The Coolscan cannot record every detail that the emulsion is capable of capturing, but that is not that important as I intend to show the main differences. In addition the sizes of the pictures differ by the 0.56 factor, but I did compensate for this difference in scale, but not fully.
The Kodak film has excellent color reproduction and a very large total scale. The grain is amazingly fine for a speed that once was considered high. Comparison with the digital image show clearly two main differences: the grain pattern which gives a more natural look to the picture and the lower level of detail definition. The M8 image is sharper, shows more detail in the eye, but some would say that the skin is too plastic, because of the smoothness.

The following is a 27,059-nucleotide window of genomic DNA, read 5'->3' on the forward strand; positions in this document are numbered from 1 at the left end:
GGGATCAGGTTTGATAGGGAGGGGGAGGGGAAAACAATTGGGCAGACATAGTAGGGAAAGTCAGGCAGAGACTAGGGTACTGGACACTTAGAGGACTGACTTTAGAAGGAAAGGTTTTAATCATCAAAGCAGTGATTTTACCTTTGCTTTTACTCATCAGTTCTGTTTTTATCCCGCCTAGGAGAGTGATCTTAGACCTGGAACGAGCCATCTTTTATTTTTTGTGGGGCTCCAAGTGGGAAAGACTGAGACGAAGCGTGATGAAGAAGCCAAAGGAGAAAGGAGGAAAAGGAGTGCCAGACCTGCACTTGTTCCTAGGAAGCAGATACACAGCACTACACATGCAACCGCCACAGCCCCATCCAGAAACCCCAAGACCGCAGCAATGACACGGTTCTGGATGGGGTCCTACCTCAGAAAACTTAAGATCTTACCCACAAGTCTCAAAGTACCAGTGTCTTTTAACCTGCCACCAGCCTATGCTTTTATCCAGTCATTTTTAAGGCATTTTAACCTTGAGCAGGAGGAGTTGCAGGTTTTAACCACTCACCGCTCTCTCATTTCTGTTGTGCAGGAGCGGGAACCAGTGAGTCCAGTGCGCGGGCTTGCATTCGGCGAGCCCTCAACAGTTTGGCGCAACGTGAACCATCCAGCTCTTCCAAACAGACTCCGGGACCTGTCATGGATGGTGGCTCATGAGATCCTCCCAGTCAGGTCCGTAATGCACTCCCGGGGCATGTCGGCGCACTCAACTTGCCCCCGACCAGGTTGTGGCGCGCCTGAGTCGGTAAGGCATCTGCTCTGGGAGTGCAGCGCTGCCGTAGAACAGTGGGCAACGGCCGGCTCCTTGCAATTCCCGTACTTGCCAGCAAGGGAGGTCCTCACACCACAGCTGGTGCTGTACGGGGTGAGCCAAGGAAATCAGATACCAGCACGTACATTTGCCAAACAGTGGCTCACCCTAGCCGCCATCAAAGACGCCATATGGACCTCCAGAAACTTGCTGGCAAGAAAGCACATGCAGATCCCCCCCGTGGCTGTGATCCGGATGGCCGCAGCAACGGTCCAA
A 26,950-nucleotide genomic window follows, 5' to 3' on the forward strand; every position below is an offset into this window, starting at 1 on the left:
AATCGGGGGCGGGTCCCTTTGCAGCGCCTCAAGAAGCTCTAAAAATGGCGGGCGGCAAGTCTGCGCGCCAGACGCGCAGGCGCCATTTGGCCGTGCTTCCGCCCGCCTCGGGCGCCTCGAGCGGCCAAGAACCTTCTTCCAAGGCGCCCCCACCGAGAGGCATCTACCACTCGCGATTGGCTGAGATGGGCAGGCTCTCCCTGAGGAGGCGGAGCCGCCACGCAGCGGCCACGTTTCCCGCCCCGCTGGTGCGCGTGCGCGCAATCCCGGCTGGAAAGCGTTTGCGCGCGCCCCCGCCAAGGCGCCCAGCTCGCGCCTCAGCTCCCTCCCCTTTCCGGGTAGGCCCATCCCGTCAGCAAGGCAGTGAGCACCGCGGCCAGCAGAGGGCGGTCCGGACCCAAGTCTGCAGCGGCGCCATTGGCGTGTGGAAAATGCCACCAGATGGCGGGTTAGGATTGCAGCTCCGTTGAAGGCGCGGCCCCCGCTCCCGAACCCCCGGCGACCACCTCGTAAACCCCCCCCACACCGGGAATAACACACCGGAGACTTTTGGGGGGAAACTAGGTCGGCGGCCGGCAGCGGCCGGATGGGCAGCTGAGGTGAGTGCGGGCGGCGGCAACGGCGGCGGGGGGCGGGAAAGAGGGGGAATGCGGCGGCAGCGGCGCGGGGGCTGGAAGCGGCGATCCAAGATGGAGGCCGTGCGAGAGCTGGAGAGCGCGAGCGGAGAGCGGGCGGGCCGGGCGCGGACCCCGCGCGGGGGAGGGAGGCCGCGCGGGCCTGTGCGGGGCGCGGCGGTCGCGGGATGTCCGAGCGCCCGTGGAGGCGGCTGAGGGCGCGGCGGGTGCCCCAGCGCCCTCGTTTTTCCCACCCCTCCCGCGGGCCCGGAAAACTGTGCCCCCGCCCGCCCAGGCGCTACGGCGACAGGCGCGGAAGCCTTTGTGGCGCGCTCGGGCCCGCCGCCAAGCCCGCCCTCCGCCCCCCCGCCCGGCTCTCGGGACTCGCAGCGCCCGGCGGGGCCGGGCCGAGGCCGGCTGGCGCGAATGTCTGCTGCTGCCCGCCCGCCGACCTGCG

Spur Orthopan UR
This is a modern BW film, made in a country close to the Netherlands. It has a monodisperse emulsion with outstandingly fine grain and high contrast. The Spur developer adds some acutance as can be seen easily form the example. This film cannot hide its heritage as a microfilm, but the tonality is very good, if not as smooth as the Kodak.
Definition of detail is excellent and captures more detail that does the M8. The additional detail in the iris of the eye.
A second example (a very small section of the full image showing some cloth texture) indicates that a suitable film can capture more detail with the same lens that is possible with the sensor of the M8. The film has a limited appeal (ISO20 and relatively steep contrast), but it is extremely easy to work with. A full development cycle (pour developer in tank to final rinse with water) is about 10 minutes. The digital image heas been exposed to extreme posytprocessing and then the difference with the picture captured on film is less visible. But remember: here I have extracted every detail form the file: the overall picture would not be acceptable.